Have heard about expected value betting but are wondering what it actually is? Is it some new fad or is it a genuine way to make money from sports betting? And how does it compare to arbitrage betting or matched betting?
In this definitive guide to value betting, I will show you the pros and cons of value betting, as well as how you can use this unique technique to exploit inaccurate bookmaker odds and return an average profit of 7% per bet!
However, value betting isn’t all roses and sunshine. There is a genuine risk of losing your entire bankroll, unlike in arbitrage betting. We will use mathematics to minimise these risks, but ultimately it’s up to you as to whether the increased risk is justified by the increased reward!
Read on to find out more!
What is Expected Value Sports Betting?
Expected value sports betting involves identifying situations where a bookmaker has priced odds that do not reflect the true probability of an event. Particularly they have priced odds that imply a probability lower than the true probability.
What does this really mean? Let’s remember our formula for calculating the implied probability from the odds:
So the probability of an outcome is the inverse of the odds. Higher odds mean lower probability of an outcome occurring. This makes sense right? If a horse is running at odds of 201, it makes sense that the bookmaker thinks that they have virtually no chance of winning.
Considering this, if a bookmaker has set odds of 1.80 for Manchester United to win an EPL match against Chelsea, what probability are they implying by setting these odds?
Note: The bookmaker actually thinks that Manchester United have a lower probability of winning than this (say 50% chance), but they set the implied probability higher (and odds lower) than this to build in a profit margin of a few percent.
However, what if we somehow knew that the true probability of Manchester United winning was actually 60%?
This would mean that we could bet on Manchester United with this bookmaker and have an edge over them! Even with their built-in profit margin, we know that the bookmaker is giving us a better price than they should.
But how much of an edge do we have? Well, it comes back to the concept of expected value.
What is Expected Value (EV)?
Expected value is a mathematics concept that describes what the expected outcome is for an event which has multiple possible outcomes.
Basically, you multiply the probability of each potential outcome by the payout associated with that outcome, then sum this up for each of the outcomes.
For an event with 2 possible outcomes, it looks like this:
Where A and B are the 2 possible outcomes.
Let’s consider the classic example of flipping a coin.
We are offered to bet $1 on the outcome of a coin flip. If we get it right, we win $2 (our $1 stake plus $1 winnings). If we get it wrong, we lose our $1 stake. Assuming a fair coin, there is a 50% chance of getting it right each time.
So, the expected value of this bet is:
So we have a 50% chance of profiting $1 and a 50% chance of losing $1. If we were to do this bet many times, our expected value would be $0. We don’t expect to win or to lose in the long run, but to break even.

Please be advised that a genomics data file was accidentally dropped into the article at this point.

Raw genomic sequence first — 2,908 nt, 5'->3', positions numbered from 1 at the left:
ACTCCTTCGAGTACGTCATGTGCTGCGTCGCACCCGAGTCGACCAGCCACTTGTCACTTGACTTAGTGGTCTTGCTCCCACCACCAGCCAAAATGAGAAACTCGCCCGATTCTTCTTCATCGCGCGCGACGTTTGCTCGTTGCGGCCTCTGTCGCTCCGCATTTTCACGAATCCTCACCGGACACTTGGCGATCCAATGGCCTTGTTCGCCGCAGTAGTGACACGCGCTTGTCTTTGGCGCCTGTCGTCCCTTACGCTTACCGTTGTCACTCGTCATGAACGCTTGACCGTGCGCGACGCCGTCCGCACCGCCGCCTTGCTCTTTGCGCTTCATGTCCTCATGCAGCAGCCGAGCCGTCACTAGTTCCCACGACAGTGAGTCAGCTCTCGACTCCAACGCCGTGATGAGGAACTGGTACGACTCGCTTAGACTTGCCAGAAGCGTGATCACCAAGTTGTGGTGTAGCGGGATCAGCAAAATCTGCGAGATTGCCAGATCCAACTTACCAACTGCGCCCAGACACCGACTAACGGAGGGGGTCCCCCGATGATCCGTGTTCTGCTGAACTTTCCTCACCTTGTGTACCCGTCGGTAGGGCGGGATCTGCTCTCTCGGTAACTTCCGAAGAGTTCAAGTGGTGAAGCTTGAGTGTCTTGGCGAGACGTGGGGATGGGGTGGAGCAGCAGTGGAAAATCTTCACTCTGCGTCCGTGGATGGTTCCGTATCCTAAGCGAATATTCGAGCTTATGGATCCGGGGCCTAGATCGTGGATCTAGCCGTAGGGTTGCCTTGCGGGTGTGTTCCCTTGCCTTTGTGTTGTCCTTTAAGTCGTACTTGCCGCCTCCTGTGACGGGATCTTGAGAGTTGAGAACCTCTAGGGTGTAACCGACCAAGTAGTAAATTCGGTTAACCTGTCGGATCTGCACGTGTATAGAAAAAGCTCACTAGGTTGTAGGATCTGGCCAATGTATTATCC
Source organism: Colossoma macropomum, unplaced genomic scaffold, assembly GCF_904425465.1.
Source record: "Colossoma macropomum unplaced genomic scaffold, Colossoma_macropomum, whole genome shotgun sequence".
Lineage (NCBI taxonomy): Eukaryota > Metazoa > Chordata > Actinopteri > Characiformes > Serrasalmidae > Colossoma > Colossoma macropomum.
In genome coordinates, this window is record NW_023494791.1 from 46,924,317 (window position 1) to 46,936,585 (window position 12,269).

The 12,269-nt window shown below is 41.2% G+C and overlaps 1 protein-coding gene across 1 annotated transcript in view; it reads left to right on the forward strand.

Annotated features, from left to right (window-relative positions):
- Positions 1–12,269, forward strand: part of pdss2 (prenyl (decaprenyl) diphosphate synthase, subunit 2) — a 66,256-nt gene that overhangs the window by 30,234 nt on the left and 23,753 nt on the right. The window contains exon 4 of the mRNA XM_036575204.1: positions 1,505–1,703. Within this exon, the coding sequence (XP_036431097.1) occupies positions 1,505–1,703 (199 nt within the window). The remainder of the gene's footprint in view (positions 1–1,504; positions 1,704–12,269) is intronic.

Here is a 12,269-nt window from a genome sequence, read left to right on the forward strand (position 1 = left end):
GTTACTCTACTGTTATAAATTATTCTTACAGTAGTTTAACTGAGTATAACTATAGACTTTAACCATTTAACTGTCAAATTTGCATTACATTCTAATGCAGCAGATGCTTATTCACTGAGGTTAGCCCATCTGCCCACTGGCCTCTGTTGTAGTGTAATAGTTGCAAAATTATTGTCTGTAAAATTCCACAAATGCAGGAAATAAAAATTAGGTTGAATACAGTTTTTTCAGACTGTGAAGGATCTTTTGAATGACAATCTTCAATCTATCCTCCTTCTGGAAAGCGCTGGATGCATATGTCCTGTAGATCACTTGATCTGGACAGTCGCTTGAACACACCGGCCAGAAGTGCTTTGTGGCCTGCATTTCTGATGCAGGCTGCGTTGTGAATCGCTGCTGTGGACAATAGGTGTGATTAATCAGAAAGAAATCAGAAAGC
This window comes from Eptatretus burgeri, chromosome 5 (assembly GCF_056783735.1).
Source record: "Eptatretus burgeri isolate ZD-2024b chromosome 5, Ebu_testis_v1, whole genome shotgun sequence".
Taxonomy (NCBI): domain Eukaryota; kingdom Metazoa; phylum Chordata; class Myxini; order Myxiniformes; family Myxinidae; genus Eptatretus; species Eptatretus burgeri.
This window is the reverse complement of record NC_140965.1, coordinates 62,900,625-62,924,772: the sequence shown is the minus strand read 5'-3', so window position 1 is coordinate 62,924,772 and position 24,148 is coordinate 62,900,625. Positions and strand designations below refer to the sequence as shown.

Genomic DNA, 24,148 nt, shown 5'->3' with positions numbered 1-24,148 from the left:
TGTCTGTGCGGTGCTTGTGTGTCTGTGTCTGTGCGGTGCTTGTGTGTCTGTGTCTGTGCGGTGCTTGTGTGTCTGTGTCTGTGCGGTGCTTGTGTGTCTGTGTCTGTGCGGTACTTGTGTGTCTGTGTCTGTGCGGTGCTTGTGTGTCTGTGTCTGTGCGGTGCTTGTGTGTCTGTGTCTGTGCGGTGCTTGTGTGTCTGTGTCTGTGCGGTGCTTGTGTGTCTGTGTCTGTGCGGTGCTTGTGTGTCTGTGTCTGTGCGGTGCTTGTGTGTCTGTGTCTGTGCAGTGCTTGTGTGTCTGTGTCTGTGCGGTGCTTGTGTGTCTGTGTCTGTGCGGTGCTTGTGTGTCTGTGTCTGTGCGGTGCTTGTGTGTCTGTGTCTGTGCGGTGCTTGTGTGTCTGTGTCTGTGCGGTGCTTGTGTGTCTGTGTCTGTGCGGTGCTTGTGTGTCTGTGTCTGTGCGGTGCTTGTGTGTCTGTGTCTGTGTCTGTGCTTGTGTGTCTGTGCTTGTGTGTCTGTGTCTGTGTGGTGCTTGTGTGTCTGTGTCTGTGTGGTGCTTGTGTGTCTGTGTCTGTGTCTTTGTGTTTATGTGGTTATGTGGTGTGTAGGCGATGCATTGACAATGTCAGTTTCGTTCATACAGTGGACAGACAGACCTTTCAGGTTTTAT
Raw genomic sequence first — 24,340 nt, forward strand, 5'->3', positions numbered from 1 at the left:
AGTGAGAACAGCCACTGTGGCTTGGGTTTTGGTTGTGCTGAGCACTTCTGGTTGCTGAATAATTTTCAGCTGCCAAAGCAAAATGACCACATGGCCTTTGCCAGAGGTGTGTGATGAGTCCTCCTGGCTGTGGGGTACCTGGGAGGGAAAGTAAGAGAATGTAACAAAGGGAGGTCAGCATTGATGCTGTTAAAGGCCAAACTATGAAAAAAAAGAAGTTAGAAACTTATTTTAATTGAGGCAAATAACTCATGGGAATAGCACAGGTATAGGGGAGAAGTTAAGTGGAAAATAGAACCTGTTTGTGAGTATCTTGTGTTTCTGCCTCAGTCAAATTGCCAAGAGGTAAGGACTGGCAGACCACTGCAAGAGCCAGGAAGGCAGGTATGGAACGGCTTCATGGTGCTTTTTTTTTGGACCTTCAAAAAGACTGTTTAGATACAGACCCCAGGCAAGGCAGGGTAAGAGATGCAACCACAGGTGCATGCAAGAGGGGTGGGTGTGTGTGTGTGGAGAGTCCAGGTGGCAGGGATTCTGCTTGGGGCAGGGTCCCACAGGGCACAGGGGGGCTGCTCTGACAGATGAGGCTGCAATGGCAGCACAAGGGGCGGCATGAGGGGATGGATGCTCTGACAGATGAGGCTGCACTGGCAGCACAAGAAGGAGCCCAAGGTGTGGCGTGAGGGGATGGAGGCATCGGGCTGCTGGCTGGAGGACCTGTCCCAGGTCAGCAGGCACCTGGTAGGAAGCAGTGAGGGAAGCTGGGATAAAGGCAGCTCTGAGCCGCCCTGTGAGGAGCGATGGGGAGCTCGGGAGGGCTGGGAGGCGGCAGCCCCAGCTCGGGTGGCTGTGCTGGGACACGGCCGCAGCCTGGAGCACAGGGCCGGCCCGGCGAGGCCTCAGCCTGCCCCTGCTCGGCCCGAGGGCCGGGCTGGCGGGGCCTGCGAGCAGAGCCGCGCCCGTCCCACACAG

What about another example, this time with dice. We are offered a gamble whereby when we roll a die, we win based on the number that we roll ($1 for a 1, $2 for a 2 etc.). It costs $3 to play each time. Would you play this game?
Let’s calculate the expected value to find out!
The calculation above may seem confusing but remember that if we roll a 1, we actually lose $2, as we staked $3 but only received winnings of $1.
So we will expect to win $0.50 each time we roll the dice. Note that this is our expected profit (or value), not a guarantee of what will happen each time.
In reality, it is impossible to win $0.50 in this game, but over the long run, our profits will tend towards $0.50 multiplied by the number of times we rolled the die.
If we rolled the die 10 times, we would expect to have a profit of $5, although our actual result could range anywhere from -$20 to +$30.
The more rolls of the die, the wider the possible range of values, but also the likelier it is that we will be near our expected value.
In fact, I graphed the various outcomes from this dice game below. Here is the probability distribution after each roll, simulated for 3 rolls.
As you can see, the range of possible outcomes is increasing each roll, but the centre of the distribution is slowly moving to the right. This means that a higher fraction of possible outcomes are profitable, the more we play.
As the number of dice rolls gets larger and larger, the graph above approaches a bell curve distribution.
How does this apply to sports betting?
Well if we go back to our original example (wow that was a long segway), a bookmaker has given us odds of 1.80 for Manchester United to win a match.
This implies a probability of 55.6%, but we know that the true probability of them winning is actually 60% (we’ll come back to how we know this later).
So what is our expected value from staking $100 on this bet:
We have a 60% chance of profiting $80 and a 40% chance of losing our $100 stake, which gives us an expected value of $8 (or 8%)!
In the long run, we would expect to profit $8 multiplied by the number of times we placed this bet! However, you can see that our variance is large (as low as -$100 or as high as +$80 multiplied by the number of bets we place).
This is one of the major downsides of value betting. While the expected profits are high, the variance is huge and you need to use a careful staking plan to ensure that you don’t lose your bankroll.
How Do We Know Whether a Bet has Value?
After reading everything above, the question you are probably asking yourself is ‘how do we know that the true probability of Manchester United winning was 60%?’ or in other words ‘how do we know when a bet has value?’
If you have read my article on sharp and soft bookmakers, you will know that sharp bookmakers differ from soft bookmakers by:
- Having very low profit margins (<5%)
- Changing their odds very quickly when news breaks
The sharp bookmaker business model relies on high turnover to make money. The high turnover makes up for the tight profit margins they operate.
Sharp bookmakers invest a lot of money in having excellently priced odds that very accurately represent the true probability of an outcome occurring. This is what lets them accept such high bets.